Teaching Philosophy

I value a writing pedagogy that is meaningful for students, that challenges them intellectually while accommodating their learning needs and interests. Whether I am teaching first-year writing or an upper-division information design course, I try to enact this in three ways: situating writing within meaningful contexts, encouraging students to be ethical producers of texts, and creating an accessible pedagogical space.

Creating Meaningful Contexts

Writing lacks meaning if it lacks context. I value a writing pedagogy that gets students writing in real-world contexts in order to develop critical rhetorical awareness and that encourages students to draw on their own experiences as resources for meaning making. For example, when students create multimodal projects in my first-year writing classes, I ask them to choose topics that matter to them and to compose in genres that allow them to construct well-balanced, researched arguments for specific audiences. In WRTG 3305: Writing as Information Design, students write and design résumés, submitting an audience analysis that assesses the values and expectations of an organization in order to compare those values to their own. I encourage them to choose an internship or graduate program that interests them and to submit those job materials. In Spring 2017, one of my WRTG 3310: Technical Writing students wrote in their course evaluations, “The assignments were very realistic. In fact, when I applied for an internship, I provided some of my memos as work samples. I got the internship, so the memos must have been professional. All of our assignments could potentially go into our portfolios.” Of course, there’s no clear correlation, but what matters to me is that my students recognize the value of the work we do in class and that they produce professional work that allows them to represent themselves as competent writers.

Another way I try to contextualize writing is by using familiar genres. For example, I’ve used Twitter as a tool for students to practice writing concise summaries and as an alternative mode of participation. Because many students are familiar with Twitter or similar social media, it can be a comfortable space for students to ask questions, engage with their peers, and approach new ideas while reinforcing different elements of academic writing.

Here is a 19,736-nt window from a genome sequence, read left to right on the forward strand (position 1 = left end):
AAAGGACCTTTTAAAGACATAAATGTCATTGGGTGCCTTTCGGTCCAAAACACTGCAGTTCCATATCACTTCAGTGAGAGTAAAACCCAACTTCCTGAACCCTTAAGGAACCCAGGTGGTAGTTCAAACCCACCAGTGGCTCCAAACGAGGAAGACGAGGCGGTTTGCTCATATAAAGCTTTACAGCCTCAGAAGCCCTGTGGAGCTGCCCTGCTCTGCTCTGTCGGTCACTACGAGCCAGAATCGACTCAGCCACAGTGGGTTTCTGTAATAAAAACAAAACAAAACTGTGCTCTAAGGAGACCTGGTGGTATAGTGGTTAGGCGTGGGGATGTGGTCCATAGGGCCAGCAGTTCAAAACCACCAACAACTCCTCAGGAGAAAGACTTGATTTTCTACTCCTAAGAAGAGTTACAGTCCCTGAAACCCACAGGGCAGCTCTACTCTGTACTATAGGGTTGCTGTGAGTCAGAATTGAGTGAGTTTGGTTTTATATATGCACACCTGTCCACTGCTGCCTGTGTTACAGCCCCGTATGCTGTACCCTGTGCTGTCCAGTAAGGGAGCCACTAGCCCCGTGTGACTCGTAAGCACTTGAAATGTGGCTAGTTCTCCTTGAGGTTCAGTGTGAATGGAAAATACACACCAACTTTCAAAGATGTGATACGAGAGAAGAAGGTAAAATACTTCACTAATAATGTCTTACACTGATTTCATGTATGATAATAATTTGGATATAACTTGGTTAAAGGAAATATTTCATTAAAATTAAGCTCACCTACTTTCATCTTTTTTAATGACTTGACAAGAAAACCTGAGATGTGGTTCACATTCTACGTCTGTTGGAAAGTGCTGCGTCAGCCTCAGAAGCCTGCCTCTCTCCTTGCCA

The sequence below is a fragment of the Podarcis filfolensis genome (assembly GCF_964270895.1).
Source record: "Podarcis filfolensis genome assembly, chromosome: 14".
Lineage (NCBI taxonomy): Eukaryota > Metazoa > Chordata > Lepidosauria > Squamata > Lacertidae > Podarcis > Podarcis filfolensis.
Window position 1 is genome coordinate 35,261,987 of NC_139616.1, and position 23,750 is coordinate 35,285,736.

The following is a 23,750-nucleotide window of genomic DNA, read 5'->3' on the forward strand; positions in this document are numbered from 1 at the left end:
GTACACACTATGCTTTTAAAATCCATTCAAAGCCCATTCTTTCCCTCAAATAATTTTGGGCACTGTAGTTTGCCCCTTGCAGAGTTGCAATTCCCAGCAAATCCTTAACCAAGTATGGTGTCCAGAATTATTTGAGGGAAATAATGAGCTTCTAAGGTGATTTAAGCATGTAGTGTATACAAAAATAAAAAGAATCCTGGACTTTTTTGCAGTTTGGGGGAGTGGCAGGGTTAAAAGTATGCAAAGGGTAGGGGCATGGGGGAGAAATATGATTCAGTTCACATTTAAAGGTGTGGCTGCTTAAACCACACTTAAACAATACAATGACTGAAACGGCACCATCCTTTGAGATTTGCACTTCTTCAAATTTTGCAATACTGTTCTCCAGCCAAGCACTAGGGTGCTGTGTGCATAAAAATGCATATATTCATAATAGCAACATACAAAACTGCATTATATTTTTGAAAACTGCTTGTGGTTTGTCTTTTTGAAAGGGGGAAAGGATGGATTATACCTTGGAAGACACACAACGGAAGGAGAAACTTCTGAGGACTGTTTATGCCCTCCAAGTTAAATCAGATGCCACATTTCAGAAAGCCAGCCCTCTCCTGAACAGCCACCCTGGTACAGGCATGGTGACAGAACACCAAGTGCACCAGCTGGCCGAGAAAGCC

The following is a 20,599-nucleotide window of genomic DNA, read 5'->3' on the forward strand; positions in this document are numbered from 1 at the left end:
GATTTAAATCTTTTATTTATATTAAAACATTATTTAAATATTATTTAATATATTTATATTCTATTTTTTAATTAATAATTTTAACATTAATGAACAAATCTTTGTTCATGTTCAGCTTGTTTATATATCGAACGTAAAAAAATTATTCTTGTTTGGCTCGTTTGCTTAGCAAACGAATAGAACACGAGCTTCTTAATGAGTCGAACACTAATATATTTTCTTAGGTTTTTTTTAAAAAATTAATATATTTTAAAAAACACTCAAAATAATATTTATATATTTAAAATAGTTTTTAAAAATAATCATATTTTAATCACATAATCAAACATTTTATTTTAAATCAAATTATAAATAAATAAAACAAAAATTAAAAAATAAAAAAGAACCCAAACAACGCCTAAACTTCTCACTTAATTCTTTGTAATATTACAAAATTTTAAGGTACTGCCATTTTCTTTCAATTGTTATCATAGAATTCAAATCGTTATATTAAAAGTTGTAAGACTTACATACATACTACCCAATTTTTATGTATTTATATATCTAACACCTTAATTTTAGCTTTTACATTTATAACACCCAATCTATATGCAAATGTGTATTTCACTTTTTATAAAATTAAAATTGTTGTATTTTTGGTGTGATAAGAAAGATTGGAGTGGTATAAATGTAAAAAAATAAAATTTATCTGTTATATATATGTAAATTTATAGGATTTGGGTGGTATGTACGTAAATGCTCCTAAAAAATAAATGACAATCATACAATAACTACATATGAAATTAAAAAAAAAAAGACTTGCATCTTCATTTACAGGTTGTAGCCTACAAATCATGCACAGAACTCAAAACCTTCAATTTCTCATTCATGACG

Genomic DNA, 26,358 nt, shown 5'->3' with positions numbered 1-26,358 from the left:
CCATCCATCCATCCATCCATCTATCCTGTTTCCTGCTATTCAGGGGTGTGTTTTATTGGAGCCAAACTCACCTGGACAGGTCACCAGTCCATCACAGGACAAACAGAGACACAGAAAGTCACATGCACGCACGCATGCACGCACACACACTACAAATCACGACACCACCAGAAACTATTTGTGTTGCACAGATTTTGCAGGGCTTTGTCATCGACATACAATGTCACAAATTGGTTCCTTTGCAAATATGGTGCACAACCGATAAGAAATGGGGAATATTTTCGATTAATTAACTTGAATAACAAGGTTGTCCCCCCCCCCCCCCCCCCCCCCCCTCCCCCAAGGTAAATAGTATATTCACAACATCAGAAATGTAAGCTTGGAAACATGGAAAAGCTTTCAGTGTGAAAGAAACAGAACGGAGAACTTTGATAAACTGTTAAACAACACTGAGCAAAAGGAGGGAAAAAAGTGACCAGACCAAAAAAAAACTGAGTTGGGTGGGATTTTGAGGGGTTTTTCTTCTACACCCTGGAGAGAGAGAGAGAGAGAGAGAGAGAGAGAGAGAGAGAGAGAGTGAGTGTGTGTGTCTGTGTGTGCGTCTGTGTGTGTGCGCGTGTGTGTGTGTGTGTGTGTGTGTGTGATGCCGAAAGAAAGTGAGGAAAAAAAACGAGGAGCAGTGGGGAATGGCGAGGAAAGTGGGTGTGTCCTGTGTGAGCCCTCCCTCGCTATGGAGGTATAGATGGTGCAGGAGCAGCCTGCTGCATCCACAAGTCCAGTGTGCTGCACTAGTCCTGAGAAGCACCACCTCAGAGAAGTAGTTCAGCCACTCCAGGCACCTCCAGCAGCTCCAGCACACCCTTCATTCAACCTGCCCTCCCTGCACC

Considering Cultural and Digital Rhetorical Concerns

I value a writing pedagogy that encourages students to be ethical producers of texts. I want students to be able to responsibly source information, to define and redefine their own ethos as they encounter new information and address new audiences, and to think carefully about how they represent the voices of others. I am strongly influenced by feminist rhetoricians like Gesa Kirsch and Jacqueline Jones Royster who articulate the need to thoughtfully include the voices of those we study, to pay attention to how we position ourselves in our writing, and to be responsible about how we engage with values and worldviews that differ from our own. I teach WRTG 1320: Academic Writing and Research with a disability theme, and the final essay requires students to incorporate the voices of people with disabilities who have stake in these issues and to ground their discussion in a specific community: “Community may be tied to a place (e.g., UCA, Arkansas, higher education, etc.), an organization (e.g., Veteran Affairs, the NFL), or identity (e.g., veterans, African Americans, the LGBTQ community). You will write an argument essay that explores how issues of disability are discussed or challenged within this community—incorporating multiple perspectives and not just the ones you agree with.” This assignment encourages students’ to think critically about different social and cultural values and to develop their ethos as knowledgeable and ethical rhetors. I frequently observe students grappling with complex issues in their own communities, like a student who interviewed her priest and priests in the central Arkansas area about mental health in the Episcopal church.

I extend this attention to the ethical dimensions of writing to digital research and design, too. In WRTG 3306: Usability and Accessibility, for example, we discuss how technical and professional writing, design, and information architecture welcome and exclude particular audiences. For the final project in that course, students must produce a promotional text for the university that meets the needs of their client both in terms of content and in usable, accessible design: “Your text should be technically accessible, i.e., videos should have captions, podcasts should have transcripts, infographics should have image descriptions. There is a difference between designing for technical accessibility and designing for a pleasant user experience (Horton & Quesenbery pp. 175-6), though, and we will discuss the rhetorical considerations of creating accessible media in class.” I emphasize the accessibility of digital texts and the real, diverse audiences who could benefit or be excluded from their texts—not just in this course but in the many classes I teach that have a digital writing component.